A crowd of ancient Romans roar with applause as a simple laurel wreath is placed upon the head of a victor --so begins the history of the flower crown. Awarded to heroes and emperors to signify respect and success, this simple crown of leaves soon became a powerful and regal symbol. You can see it today across our museums, a halo of marble or bronze resting atop names that have lasted throughout history.
Not to miss out, the plebeian masses of our ancient world donned these natural crowns and added flowers to honor their Gods and Goddesses during special occasions. Upon May Day, flowers ringed the heads of youthful maidens as the Romans celebrated Flora, the Goddess of flowers and fertility. When us modern Pagans wear a crown of flowers during our May Day rites we harken back to these early festivals.
As the sun falls across the hilltops of Edinburgh, modern Pagans come to celebrate a different kind of May Day festival. Capturing the beliefs of the ancient Celts, this modern Beltane celebration helps to bring the sun out of it’s winter prison. A great bonfire is made in the center of the circle as followers dance along its perimeter. Those brave enough jump over its flames in hopes that it will grant them protection throughout the year. Special garments are worn, or perhaps taken off, to recognize and appreciate the fertility of nature. This celebration also contains a reenactment of a marriage ceremony between the God and Goddess--a reminder that our fertility too is tied to the fertility of the Earth.
These ancient May Day celebrations have morphed and changed throughout time as they incorporate different cultural traditions and histories. Here in America our May Day still persists in our larger society, yet it holds on by mere threads. As young girls wear flower crowns and entwine their ribbons around the Maypole they are, possibly unknowingly, participating in a modern form of a these fertility rituals. Perhaps if the Pagan nature of May Day lore was better known these celebrations might cease even further within our larger society. How do we balance maintaining the symbolism and intention of these festivals yet be able to incorporate and include a wider subset of our population? Or perhaps, Pagan rites should continue to be confined within our community. Such questions are often on my mind during these seasonal celebrations.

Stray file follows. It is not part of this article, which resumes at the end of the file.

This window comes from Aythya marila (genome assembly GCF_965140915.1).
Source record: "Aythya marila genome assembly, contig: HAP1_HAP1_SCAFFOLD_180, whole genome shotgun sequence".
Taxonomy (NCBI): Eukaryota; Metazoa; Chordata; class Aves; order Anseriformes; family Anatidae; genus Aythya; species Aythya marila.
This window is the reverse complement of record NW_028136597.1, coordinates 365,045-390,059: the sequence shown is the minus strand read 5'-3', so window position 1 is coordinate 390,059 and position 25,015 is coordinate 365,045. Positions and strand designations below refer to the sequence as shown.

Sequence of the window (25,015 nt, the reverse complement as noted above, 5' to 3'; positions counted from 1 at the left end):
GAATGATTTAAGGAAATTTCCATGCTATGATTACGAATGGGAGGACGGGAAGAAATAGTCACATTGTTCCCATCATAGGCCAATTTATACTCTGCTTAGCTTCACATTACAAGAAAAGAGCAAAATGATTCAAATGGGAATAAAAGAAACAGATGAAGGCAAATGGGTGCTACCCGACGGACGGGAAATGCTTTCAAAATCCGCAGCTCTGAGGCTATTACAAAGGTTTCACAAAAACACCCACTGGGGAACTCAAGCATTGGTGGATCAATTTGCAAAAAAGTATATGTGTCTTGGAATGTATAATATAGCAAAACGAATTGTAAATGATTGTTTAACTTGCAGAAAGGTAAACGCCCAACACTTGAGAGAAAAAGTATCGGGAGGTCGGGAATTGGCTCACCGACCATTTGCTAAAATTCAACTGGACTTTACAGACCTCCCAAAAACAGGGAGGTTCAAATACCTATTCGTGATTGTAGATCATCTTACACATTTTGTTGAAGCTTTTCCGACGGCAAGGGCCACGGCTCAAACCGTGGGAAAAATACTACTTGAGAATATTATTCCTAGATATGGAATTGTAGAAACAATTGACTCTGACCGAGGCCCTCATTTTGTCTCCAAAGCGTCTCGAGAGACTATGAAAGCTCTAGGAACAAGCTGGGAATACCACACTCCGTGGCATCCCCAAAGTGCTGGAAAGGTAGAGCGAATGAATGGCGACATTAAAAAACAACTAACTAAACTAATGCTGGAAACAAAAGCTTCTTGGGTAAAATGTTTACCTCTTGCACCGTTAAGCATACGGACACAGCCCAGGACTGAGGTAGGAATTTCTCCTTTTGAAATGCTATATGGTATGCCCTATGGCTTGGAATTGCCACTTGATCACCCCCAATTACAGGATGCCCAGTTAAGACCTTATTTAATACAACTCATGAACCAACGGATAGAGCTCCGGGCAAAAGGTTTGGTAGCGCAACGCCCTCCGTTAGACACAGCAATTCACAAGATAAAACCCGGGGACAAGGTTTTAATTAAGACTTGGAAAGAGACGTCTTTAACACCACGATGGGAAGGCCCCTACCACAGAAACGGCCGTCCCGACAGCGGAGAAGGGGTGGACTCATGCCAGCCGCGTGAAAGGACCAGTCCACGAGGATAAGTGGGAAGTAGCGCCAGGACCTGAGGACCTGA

Part of the joy for me personally in reclaiming these great festival days is to once again bring to life these ancient customs. While our contemporary interpretations often deviate heavily from their origins, I still view our modern festivals as a way to connect with our Pagan ancestors.
Many of us experience history by visiting ancient sites and monuments. I call for a more immersive approach. Let us don these crowns of flowers and celebrate with remembrance around a great fire. Let’s take history out of the museum and toast it together as we dance amongst the stars. Such beauty and elegance should persist throughout time and such moments of revelry and merrymaking should endure.
Should you make your own flower crown or build a bonfire this May Day, take a moment to smile with the thought that you are actively connecting with both nature and our Pagan history and are helping to keep it alive for future generations to come.
How to Make a Flower Crown
1. Take a piece of floral wire and form it in a circular shape. Rest it atop your head and size it so that it fits comfortably. Tape the circle shut with floral tape; you may want to wrap the tape several times around the ends of the wire.
2. Choose your greenery and flowers. I recommend starting with some greenery and forming it along the whole circular wire so that you will have a base to add your flowers on. Attach the greenery to the wire circle using your floral tape.
3. Cut the flowers so that they have a stem of at least 2 inches. This will make it easier as you tape the stems to your crown. You can add as many or as few flowers to your crown as you like.